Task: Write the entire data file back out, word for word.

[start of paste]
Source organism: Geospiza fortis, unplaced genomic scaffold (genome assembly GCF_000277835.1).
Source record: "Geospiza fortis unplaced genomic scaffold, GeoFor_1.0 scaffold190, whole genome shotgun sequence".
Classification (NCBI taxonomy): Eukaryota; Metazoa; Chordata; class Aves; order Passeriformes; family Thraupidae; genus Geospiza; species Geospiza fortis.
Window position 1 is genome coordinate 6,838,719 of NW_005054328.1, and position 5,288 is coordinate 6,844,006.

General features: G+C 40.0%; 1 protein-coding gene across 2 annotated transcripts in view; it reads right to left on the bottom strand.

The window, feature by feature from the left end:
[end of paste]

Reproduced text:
Source organism: Geospiza fortis, unplaced genomic scaffold (genome assembly GCF_000277835.1).
Source record: "Geospiza fortis unplaced genomic scaffold, GeoFor_1.0 scaffold190, whole genome shotgun sequence".
Classification (NCBI taxonomy): Eukaryota; Metazoa; Chordata; class Aves; order Passeriformes; family Thraupidae; genus Geospiza; species Geospiza fortis.
Window position 1 is genome coordinate 6,838,719 of NW_005054328.1, and position 5,288 is coordinate 6,844,006.

General features: G+C 40.0%; 1 protein-coding gene across 2 annotated transcripts in view; it reads right to left on the bottom strand.

The window, feature by feature from the left end: